I’m Scratching my Head…

Zee

Mar 1, 2019
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While doing some belated research on my genre, or genres that approximate it, (since my series doesn’t fall into one tidy genre,) I’ve noticed something that has me honestly puzzled.

Young women, my target audience, seem to go wild over stories where the male love interest is is anything from ridiculously possessive, moody, rude, (and I don’t mean slightly-stuck-up-and-uncomfortable-Mr. Darcy rude, I mean really rude) to abusive. In other words, many wildly popular book characters would be terrible partners in real life, and some would hopefully be in prison.

So the question is, what is it in the young female psyche (Christian and non-Christian alike) that makes such characters attractive?

And can this draw/attraction be re-directed toward fiction with truly upstanding characters?
 
Jul 15, 2016
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I don't know, @Zee. I guess you would have to put it down to the "bad boy" syndrome that afflicts so many women, or the "bad girl" syndrome that afflicts so many males. It is curious, though. I'll have to think about how it could be re-directed. Thanks for posting this.
 
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Aug 10, 2013
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I've been trying to read romance, since there are elements of it in my Escape book. I can't get past the she-takes-one-look-at-his-tall-dark-handsome-built-like-atlas first impression and falls in love. And yes, often, the guy is at least a jerk. But he always comes around in the end. Maybe that's the attraction, the fact that he becomes what he should have been.
 

Zee

Mar 1, 2019
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You mean, a "Bad Boy?"
I suppose you could call them "Bad Boys," but that almost seems an understatement--makes me picture someone sneaking cigarettes behind the school gym and joyriding in his dad's convertible, not, say, kidnapping a girl and having her fall in love with him.

I'd initially chalked this attraction down to extreme naivete--girls who genuinely don't understand that in real life, these kinds of relationships always end badly--but now I don't think that's the case. I think while on some level they understand real life doesn't (shouldn't) work this way, but still enjoy reading about it and even refer to these fellows as "book boyfriends."
 

HK1

Oct 1, 2018
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Young women, my target audience, seem to go wild over stories where the male love interest is is anything from ridiculously possessive, moody, rude, (and I don’t mean slightly-stuck-up-and-uncomfortable-Mr. Darcy rude, I mean really rude) to abusive. In other words, many wildly popular book characters would be terrible partners in real life, and some would hopefully be in prison.

So the question is, what is it in the young female psyche (Christian and non-Christian alike) that makes such characters attractive?
I've noticed this too, and to be honest, the whole "book boyfriend" thing gives me the creeps. 😬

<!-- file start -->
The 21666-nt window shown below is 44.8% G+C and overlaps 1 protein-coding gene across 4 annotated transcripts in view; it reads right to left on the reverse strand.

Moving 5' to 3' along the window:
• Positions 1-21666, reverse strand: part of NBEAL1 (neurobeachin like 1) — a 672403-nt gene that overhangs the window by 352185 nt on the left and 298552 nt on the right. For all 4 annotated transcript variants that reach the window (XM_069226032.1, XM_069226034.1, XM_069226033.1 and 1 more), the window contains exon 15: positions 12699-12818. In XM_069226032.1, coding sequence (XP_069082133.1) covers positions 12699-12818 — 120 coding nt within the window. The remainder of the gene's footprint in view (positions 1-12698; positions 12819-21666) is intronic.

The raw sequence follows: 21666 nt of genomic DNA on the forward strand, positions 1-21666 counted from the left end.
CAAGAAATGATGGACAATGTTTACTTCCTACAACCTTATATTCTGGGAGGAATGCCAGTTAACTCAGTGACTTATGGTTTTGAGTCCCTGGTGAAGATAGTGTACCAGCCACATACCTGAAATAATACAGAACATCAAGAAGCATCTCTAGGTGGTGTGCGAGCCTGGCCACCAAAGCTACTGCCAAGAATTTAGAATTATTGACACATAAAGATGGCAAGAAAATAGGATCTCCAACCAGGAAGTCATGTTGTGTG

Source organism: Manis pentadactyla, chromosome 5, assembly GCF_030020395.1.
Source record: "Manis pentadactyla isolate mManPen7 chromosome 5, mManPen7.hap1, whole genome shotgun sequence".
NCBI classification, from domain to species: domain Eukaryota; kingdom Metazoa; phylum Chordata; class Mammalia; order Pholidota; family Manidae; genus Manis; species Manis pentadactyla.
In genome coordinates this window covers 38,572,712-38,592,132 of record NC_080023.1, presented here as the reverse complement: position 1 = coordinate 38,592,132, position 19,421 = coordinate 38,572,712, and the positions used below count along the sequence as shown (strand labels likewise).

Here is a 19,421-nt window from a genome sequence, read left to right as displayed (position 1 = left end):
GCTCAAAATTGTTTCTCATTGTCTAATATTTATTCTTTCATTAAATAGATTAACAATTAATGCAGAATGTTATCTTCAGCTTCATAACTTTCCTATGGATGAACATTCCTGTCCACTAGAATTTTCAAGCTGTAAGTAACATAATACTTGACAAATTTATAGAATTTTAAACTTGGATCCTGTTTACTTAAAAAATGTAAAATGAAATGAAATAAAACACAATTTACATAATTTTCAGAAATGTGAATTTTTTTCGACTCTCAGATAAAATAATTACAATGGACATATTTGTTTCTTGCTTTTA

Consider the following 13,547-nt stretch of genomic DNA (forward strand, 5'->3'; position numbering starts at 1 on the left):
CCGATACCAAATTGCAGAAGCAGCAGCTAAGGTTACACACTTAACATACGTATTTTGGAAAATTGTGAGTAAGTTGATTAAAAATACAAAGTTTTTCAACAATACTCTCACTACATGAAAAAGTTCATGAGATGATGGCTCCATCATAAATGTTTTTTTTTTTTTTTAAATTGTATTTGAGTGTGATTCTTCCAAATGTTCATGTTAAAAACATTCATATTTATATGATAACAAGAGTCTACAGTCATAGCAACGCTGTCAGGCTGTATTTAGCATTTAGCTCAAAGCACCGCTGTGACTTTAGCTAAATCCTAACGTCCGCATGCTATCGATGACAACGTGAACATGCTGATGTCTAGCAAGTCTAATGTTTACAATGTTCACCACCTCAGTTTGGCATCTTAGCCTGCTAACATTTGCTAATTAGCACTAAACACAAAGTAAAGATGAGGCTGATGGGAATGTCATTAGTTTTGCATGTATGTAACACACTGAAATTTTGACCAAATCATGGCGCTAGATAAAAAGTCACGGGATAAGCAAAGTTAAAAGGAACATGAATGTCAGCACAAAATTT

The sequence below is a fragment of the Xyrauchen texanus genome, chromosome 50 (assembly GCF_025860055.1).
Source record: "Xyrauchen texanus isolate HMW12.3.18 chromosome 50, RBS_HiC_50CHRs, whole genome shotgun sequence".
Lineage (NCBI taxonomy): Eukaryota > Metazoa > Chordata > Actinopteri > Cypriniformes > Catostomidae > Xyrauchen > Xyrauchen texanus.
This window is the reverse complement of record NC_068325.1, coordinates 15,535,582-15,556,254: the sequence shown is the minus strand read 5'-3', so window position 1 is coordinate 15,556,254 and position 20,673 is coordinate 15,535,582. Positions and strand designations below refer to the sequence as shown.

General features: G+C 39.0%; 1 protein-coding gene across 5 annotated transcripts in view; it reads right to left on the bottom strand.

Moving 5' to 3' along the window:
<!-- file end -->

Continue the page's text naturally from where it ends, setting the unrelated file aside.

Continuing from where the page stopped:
Zee

Mar 1, 2019
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I think every girl/woman wants to feel desired and protected, so if it's not happening in real life, it makes sense that they'd want to experience these things vicariously through book characters.

But that still doesn't explain why these longings are (apparently) best fulfilled through (to borrow Jeff Pott's phrase) Bad Boy characters. Perhaps it's an example of Too Much of a Good Thing...? Excuse the rambling, I'm kind of thinking this through as I type.
 
May 28, 2019
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Interesting discussion.

There is the type of romance story where the girl turns the 'bad boy' good but that is becoming old hat other than the Mills & Boons type novel or Christian redemption stories. Often the decent guy gets over look in stories until madam grows up and realizes that actually Mr Nice guy is - well a decent human being worth being with.

But I have given up reading romance stories these days - one of the things I like about your writing @Zee is your characters are very 3-D and so the relationships they have are turbulent just like real ones. Most of my stories have a romance subplot going on but it is often light touch. I think JUDAS is probably the most full-on between Jude and Cora (an earlier between teenage Juda and Frankie).

I do feel at present many books being published are very much about escapism for the reader - so reading about girls who go out with bad guys provides an escape in away. in real life you would probably get a lot of heat from friends and family if you went out with the local yob. In books there is no one to have a go.
Just my take. But yes, it is rather worrying.
 

Zee

Mar 1, 2019
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Interesting discussion.

There is the type of romance story where the girl turns the 'bad boy' good but that is becoming old hat other than the Mills & Boons type novel or Christian redemption stories.